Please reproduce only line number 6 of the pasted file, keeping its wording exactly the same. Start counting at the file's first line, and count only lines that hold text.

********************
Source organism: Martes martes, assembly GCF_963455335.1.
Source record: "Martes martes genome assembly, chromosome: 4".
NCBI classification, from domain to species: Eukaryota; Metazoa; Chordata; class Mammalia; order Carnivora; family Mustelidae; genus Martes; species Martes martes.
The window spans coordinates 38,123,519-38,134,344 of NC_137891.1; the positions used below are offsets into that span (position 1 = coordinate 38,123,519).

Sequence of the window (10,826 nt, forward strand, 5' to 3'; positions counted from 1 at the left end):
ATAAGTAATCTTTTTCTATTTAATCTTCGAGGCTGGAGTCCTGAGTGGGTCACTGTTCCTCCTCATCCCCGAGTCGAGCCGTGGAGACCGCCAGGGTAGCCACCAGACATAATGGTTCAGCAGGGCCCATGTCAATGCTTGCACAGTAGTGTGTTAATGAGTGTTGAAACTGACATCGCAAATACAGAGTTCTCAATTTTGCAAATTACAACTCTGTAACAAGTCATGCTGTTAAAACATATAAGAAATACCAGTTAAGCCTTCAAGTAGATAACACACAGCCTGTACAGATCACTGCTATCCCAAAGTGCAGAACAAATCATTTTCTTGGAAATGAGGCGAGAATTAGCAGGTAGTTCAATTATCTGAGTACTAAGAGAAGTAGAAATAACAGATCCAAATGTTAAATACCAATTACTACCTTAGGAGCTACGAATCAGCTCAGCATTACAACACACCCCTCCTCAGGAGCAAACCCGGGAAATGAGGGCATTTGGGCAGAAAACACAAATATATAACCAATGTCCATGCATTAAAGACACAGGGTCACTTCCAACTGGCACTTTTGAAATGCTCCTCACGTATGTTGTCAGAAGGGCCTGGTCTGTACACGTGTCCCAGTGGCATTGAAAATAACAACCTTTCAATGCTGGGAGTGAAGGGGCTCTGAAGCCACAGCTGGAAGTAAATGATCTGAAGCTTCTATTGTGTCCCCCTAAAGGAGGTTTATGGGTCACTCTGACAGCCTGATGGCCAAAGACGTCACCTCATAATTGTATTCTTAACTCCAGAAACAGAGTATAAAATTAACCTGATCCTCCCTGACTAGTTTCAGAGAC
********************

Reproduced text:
ATAAGTAATCTTTTTCTATTTAATCTTCGAGGCTGGAGTCCTGAGTGGGTCACTGTTCCTCCTCATCCCCGAGTCGAGCCGTGGAGACCGCCAGGGTAGCCACCAGACATAATGGTTCAGCAGGGCCCATGTCAATGCTTGCACAGTAGTGTGTTAATGAGTGTTGAAACTGACATCGCAAATACAGAGTTCTCAATTTTGCAAATTACAACTCTGTAACAAGTCATGCTGTTAAAACATATAAGAAATACCAGTTAAGCCTTCAAGTAGATAACACACAGCCTGTACAGATCACTGCTATCCCAAAGTGCAGAACAAATCATTTTCTTGGAAATGAGGCGAGAATTAGCAGGTAGTTCAATTATCTGAGTACTAAGAGAAGTAGAAATAACAGATCCAAATGTTAAATACCAATTACTACCTTAGGAGCTACGAATCAGCTCAGCATTACAACACACCCCTCCTCAGGAGCAAACCCGGGAAATGAGGGCATTTGGGCAGAAAACACAAATATATAACCAATGTCCATGCATTAAAGACACAGGGTCACTTCCAACTGGCACTTTTGAAATGCTCCTCACGTATGTTGTCAGAAGGGCCTGGTCTGTACACGTGTCCCAGTGGCATTGAAAATAACAACCTTTCAATGCTGGGAGTGAAGGGGCTCTGAAGCCACAGCTGGAAGTAAATGATCTGAAGCTTCTATTGTGTCCCCCTAAAGGAGGTTTATGGGTCACTCTGACAGCCTGATGGCCAAAGACGTCACCTCATAATTGTATTCTTAACTCCAGAAACAGAGTATAAAATTAACCTGATCCTCCCTGACTAGTTTCAGAGAC